Tuesday, December 4, 1956, was a night like any other night — a night of sports and television and music. In a basketball barnburner in Boston, the Celtics edged the St. Louis Hawks 108-107. TV viewers had to choose between the brand-new Jonathan Winters Show (NBC), Phil Silvers as Sgt. Bilko (CBS) and Madison County's own Clint Walker in Cheyenne (ABC). Those who weren't flipping channels on the Philco may have been reading the nation's No. 1 bestseller Peyton Place or listening to the No. 1 Billboard hit, Guy Mitchell's "Singing the Blues."
In Memphis that night, four ambitious young recording artists were singing more than the blues. Their repertoire also included country music, rockabilly and gospel. The next day the entertainment editor of the Memphis Press-Scimitar would describe the impromptu jam session by Johnny Cash, Jerry Lee Lewis, Carl Perkins and (already the best-known of the bunch) Elvis Presley at Memphis' modest Sun Studios as the meeting of "the million dollar quartet." (In 1956 a million dollars still sounded like a lot of money.) Million Dollar Quartet, the high-octane musical that is currently hurling great balls of fire throughout the Fox Theatre, does not attempt to accurately chronicle what happened on that Tuesday night in Memphis; rather, the show's ambition is to re-mythologize an already mythical event.
What really happened is that four once-poor-as-dirt Southern boys from rural Arkansas, Louisiana, Mississippi and Tennessee came together to let down their hair and return to their country-music roots; they sang music by Bill Monroe, Hank Snow, Ernest Tubb. But Monroe, Snow and Tubb aren't going to sell tickets on Broadway. Instead we are treated to songs that we might wish the four icons-to-be had sung. Whenever the Fox Theatre air is filled with music, anyone with fond memories of the old Sun Records sound is gonna be in hog heaven.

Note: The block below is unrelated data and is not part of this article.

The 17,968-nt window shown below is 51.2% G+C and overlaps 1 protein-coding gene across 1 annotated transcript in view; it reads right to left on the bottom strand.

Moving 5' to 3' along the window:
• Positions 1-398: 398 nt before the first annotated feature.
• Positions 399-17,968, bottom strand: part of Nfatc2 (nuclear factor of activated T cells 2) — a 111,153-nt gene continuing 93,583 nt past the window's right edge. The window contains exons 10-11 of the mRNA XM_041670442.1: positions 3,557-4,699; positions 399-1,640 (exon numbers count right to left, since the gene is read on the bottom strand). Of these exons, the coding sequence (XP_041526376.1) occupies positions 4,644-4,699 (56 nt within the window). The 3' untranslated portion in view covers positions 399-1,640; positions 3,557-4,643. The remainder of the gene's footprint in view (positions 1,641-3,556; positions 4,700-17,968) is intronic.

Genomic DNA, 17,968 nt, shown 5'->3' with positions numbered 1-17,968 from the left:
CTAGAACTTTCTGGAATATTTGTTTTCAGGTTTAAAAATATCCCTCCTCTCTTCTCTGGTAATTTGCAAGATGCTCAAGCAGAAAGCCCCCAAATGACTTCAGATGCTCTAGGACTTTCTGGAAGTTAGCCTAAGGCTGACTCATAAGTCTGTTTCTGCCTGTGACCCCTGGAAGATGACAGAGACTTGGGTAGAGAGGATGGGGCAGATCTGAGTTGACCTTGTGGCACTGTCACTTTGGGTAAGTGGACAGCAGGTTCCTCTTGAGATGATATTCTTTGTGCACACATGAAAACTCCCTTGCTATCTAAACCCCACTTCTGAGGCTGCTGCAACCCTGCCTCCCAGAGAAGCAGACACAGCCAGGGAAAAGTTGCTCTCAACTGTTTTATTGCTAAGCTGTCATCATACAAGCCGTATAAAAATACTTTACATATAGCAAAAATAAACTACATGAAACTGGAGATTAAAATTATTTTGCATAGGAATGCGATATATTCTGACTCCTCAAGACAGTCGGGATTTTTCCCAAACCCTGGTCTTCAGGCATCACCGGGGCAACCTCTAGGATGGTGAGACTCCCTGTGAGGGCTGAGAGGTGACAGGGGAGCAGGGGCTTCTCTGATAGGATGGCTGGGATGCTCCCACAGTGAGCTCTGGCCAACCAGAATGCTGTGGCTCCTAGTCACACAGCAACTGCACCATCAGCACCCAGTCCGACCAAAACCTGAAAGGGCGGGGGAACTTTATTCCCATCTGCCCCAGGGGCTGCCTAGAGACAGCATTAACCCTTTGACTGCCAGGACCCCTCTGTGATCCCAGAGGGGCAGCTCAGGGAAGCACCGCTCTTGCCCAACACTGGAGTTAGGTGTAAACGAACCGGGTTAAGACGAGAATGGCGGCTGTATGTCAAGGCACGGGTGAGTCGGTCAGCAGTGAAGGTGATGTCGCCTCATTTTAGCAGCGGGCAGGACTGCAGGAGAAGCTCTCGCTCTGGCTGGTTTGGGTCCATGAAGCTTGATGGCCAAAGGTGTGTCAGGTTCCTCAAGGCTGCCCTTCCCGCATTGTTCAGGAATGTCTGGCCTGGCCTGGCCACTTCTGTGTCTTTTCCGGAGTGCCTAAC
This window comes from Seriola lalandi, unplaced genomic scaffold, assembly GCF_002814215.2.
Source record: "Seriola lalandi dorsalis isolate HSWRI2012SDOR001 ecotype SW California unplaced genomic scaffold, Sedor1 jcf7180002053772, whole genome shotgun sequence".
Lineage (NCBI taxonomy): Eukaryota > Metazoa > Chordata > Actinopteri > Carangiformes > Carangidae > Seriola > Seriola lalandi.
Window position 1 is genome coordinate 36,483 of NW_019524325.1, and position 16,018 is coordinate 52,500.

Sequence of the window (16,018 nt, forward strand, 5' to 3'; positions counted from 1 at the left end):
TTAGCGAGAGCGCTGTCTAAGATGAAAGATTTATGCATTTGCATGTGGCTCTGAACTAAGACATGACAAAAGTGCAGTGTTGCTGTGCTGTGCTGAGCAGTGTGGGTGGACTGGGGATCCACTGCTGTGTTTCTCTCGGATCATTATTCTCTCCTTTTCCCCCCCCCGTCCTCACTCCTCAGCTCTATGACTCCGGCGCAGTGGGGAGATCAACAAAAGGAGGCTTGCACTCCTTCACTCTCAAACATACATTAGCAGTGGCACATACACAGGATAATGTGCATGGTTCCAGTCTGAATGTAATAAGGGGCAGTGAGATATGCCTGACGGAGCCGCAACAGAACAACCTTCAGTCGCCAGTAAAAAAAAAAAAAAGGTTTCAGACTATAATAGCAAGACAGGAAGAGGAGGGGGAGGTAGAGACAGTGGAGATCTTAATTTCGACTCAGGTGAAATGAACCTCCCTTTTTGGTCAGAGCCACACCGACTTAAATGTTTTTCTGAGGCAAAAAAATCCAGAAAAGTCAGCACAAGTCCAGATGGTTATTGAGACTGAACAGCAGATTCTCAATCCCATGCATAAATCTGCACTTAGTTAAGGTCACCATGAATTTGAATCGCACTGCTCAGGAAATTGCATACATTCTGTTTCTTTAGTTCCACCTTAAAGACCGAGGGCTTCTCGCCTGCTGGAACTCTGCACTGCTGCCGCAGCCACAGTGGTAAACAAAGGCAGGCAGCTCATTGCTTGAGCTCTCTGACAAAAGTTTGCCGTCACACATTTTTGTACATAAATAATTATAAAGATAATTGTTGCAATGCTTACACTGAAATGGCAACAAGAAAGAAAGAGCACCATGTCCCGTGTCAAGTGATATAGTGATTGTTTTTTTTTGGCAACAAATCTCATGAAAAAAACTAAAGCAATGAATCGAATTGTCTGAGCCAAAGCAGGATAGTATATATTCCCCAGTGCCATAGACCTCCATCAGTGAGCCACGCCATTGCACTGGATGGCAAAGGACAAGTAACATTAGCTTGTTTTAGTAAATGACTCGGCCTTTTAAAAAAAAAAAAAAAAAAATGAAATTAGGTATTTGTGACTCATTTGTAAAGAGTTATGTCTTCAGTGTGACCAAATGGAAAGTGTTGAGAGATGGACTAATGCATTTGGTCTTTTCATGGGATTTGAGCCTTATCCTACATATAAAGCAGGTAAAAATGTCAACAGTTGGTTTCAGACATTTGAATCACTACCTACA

It's when the singing stops that Million Dollar Quartet isn't worth a plug nickel. That's when Sam Phillips takes charge. Phillips, who founded Sun Records in 1950, is our self-serving narrator, and a less appealing protagonist would be hard to imagine. When he's onstage, Elvis, Carl, Jerry Lee and Johnny are mere supporting players in The Sam Phillips Show. Carl or Elvis will sing a song, the audience will applaud appreciatively, then Phillips will emerge to say, "How about that boy on the guitar," and everyone has to applaud again. Quartet could trim three or four precious minutes simply by eliminating Phillips' fawning gratuities. There are also lots of manufactured crises, mostly involving Phillips, that did not happen that night. But myth is a license to let the imagination stray.
When they're singing together, the four performers blend beautifully. But as written by MDQ co-authors Colin Escott and Floyd Mutrux, they're an odd lot. Carl Perkins (James Barry), who wrote "Blue Suede Shoes," enjoyed the least success of the four (until he was lionized by the Beatles). So it's hard to know how close Barry is to the real Perkins. David Elkins brings a gentle stillness to Johnny Cash, and Cody Slaughter cuts past the iconic Presley legend to reveal a sweet kid. Ben Goddard plays Jerry Lee Lewis like Harpo Marx with a big mouth. Legend has it that Elvis was the first of the four to leave that night because he was intimidated by Jerry Lee's talent. But as Lewis is obnoxiously portrayed in this script, it's surprising that anyone hung around to jam with him at all.
The evening starts loud, then gets louder. (It is rock & roll, after all.) But MDQ works best when it's least glitzy, when the script gets out of the way and four simple souls harmonize on gospel music like "Peace in the Valley." It's during those few pristine moments that we sense the spiritual importance of music in their lives and in our own.
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